SOLITARY nonparasitic hepatic cysts occur with sufficient rarity to merit the reporting of each case. The opportunity to treat such a lesion has prompted this case report and review of the literature.
Report of a Case
The patient, a 90-year-old woman, was admitted to the Naval Hospital, Oakland, Calif, complaining of steady left upper abdominal pain of 12 days' duration associated with nausea, intermittent emesis, constipation, a 1.4-kg (3-lb) weight loss, and increasing abdominal girth. In 1962 an attack of acute cholecystitis necessitated a cholecystostomy. Past medical history and review of systems were otherwise unremarkable.The patient was in moderate distress from abdominal pain. Vital signs were normal. Bilateral lenticular opacities and decreased auditory acuity were present along with moderate dorsal kyphosis, an increased posteroanterior diameter of the chest, and a few scattered rales at the lung bases. Abdominal distention was evident. There was a firm cystic mass which could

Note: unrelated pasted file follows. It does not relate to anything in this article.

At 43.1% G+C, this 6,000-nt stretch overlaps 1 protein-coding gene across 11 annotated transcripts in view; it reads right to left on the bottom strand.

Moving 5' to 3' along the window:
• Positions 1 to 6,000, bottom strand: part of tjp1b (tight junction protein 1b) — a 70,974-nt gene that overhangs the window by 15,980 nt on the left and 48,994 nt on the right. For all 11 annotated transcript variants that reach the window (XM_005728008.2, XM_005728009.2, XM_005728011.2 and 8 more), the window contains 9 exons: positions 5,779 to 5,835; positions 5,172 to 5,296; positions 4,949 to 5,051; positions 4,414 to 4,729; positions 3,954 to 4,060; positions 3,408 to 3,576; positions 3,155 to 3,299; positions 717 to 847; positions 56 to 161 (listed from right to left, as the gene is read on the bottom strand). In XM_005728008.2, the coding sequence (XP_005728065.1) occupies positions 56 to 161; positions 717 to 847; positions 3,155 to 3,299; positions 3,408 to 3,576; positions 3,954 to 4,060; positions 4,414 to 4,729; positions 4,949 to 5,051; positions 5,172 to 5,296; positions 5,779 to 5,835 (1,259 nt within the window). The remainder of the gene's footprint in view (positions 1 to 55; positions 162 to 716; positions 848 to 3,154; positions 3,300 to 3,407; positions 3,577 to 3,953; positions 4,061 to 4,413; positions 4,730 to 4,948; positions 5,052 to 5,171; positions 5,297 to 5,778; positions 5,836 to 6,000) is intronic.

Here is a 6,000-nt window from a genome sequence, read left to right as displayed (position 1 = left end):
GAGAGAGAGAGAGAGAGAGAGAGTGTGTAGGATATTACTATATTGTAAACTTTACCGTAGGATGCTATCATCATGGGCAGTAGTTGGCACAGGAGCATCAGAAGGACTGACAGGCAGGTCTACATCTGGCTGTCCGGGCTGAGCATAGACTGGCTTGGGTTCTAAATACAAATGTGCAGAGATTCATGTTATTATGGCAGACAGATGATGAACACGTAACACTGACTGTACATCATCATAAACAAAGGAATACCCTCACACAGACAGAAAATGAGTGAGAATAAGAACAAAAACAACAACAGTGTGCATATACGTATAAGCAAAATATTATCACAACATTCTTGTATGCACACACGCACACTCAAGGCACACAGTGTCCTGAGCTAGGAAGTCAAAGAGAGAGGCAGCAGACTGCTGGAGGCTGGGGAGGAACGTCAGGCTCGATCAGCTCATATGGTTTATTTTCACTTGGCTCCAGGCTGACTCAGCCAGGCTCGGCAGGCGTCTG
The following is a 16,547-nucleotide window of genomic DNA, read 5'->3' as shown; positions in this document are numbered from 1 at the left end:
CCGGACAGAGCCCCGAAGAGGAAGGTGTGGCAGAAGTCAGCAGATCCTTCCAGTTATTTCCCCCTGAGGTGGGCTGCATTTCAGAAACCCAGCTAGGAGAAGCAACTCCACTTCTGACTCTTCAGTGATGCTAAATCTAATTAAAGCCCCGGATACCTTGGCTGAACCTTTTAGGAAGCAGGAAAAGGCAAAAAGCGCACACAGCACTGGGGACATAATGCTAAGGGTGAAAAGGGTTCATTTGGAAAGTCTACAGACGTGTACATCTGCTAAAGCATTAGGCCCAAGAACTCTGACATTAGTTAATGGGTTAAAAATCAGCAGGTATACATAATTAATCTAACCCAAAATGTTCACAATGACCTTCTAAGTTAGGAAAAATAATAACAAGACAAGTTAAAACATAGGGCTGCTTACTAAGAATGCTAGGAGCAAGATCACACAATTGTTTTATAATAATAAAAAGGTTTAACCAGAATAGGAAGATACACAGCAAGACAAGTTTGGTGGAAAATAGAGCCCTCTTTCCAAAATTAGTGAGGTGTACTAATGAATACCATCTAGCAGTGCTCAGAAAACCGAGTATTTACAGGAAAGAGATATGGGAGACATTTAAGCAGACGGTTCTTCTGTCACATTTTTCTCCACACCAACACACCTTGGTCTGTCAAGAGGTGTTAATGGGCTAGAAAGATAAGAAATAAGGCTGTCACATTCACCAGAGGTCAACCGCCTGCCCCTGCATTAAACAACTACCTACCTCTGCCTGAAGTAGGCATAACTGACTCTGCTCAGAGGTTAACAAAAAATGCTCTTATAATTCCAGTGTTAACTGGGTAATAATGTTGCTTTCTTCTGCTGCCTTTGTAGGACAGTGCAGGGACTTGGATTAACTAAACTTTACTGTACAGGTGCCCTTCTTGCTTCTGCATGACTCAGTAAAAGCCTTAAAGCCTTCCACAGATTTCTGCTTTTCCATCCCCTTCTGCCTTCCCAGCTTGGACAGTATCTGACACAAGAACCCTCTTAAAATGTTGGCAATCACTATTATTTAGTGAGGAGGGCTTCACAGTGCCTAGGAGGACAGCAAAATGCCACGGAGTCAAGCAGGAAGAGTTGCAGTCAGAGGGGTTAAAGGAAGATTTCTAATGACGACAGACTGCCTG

Flagg RS, Robinson DW. Solitary Nonparasitic Hepatic Cysts: Report of Oldest Known Case and Review of the Literature. Arch Surg. 1967;95(6):964–973. doi:10.1001/archsurg.1967.01330180112021
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